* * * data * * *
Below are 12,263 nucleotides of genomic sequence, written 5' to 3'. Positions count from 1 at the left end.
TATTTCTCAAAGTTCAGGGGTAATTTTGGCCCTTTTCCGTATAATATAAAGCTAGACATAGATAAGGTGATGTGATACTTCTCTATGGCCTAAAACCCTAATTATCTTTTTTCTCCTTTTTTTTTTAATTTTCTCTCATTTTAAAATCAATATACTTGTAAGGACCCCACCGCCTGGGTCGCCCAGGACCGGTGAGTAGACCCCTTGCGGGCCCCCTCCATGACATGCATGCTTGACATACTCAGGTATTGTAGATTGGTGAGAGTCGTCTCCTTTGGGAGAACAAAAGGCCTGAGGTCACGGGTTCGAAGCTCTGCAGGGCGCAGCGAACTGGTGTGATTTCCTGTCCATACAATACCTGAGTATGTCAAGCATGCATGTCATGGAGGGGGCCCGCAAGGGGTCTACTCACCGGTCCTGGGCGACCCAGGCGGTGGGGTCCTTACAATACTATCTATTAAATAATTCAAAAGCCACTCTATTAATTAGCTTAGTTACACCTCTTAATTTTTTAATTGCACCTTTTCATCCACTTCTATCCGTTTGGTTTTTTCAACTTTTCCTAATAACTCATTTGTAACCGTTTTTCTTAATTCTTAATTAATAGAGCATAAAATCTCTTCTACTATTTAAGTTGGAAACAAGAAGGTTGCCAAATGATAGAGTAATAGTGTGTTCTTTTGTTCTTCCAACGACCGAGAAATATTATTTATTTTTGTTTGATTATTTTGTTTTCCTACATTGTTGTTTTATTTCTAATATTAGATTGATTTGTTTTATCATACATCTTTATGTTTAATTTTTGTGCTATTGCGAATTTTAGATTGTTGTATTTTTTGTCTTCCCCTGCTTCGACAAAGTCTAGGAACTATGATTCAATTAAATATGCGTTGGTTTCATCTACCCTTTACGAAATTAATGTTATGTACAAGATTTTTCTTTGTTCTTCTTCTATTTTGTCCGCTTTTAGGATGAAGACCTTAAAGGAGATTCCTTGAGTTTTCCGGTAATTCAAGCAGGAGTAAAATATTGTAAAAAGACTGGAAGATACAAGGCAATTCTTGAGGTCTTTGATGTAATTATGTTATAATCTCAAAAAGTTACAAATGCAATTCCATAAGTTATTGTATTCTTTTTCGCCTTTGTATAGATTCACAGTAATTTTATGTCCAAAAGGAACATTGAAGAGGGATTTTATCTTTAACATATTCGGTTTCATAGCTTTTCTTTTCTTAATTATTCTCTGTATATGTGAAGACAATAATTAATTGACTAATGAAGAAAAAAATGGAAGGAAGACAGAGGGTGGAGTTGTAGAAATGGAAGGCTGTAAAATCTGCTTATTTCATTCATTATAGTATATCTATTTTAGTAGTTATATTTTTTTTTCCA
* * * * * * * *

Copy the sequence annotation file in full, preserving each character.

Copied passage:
Below are 12,263 nucleotides of genomic sequence, written 5' to 3'. Positions count from 1 at the left end.
TATTTCTCAAAGTTCAGGGGTAATTTTGGCCCTTTTCCGTATAATATAAAGCTAGACATAGATAAGGTGATGTGATACTTCTCTATGGCCTAAAACCCTAATTATCTTTTTTCTCCTTTTTTTTTTAATTTTCTCTCATTTTAAAATCAATATACTTGTAAGGACCCCACCGCCTGGGTCGCCCAGGACCGGTGAGTAGACCCCTTGCGGGCCCCCTCCATGACATGCATGCTTGACATACTCAGGTATTGTAGATTGGTGAGAGTCGTCTCCTTTGGGAGAACAAAAGGCCTGAGGTCACGGGTTCGAAGCTCTGCAGGGCGCAGCGAACTGGTGTGATTTCCTGTCCATACAATACCTGAGTATGTCAAGCATGCATGTCATGGAGGGGGCCCGCAAGGGGTCTACTCACCGGTCCTGGGCGACCCAGGCGGTGGGGTCCTTACAATACTATCTATTAAATAATTCAAAAGCCACTCTATTAATTAGCTTAGTTACACCTCTTAATTTTTTAATTGCACCTTTTCATCCACTTCTATCCGTTTGGTTTTTTCAACTTTTCCTAATAACTCATTTGTAACCGTTTTTCTTAATTCTTAATTAATAGAGCATAAAATCTCTTCTACTATTTAAGTTGGAAACAAGAAGGTTGCCAAATGATAGAGTAATAGTGTGTTCTTTTGTTCTTCCAACGACCGAGAAATATTATTTATTTTTGTTTGATTATTTTGTTTTCCTACATTGTTGTTTTATTTCTAATATTAGATTGATTTGTTTTATCATACATCTTTATGTTTAATTTTTGTGCTATTGCGAATTTTAGATTGTTGTATTTTTTGTCTTCCCCTGCTTCGACAAAGTCTAGGAACTATGATTCAATTAAATATGCGTTGGTTTCATCTACCCTTTACGAAATTAATGTTATGTACAAGATTTTTCTTTGTTCTTCTTCTATTTTGTCCGCTTTTAGGATGAAGACCTTAAAGGAGATTCCTTGAGTTTTCCGGTAATTCAAGCAGGAGTAAAATATTGTAAAAAGACTGGAAGATACAAGGCAATTCTTGAGGTCTTTGATGTAATTATGTTATAATCTCAAAAAGTTACAAATGCAATTCCATAAGTTATTGTATTCTTTTTCGCCTTTGTATAGATTCACAGTAATTTTATGTCCAAAAGGAACATTGAAGAGGGATTTTATCTTTAACATATTCGGTTTCATAGCTTTTCTTTTCTTAATTATTCTCTGTATATGTGAAGACAATAATTAATTGACTAATGAAGAAAAAAATGGAAGGAAGACAGAGGGTGGAGTTGTAGAAATGGAAGGCTGTAAAATCTGCTTATTTCATTCATTATAGTATATCTATTTTAGTAGTTATATTTTTTTTTCCA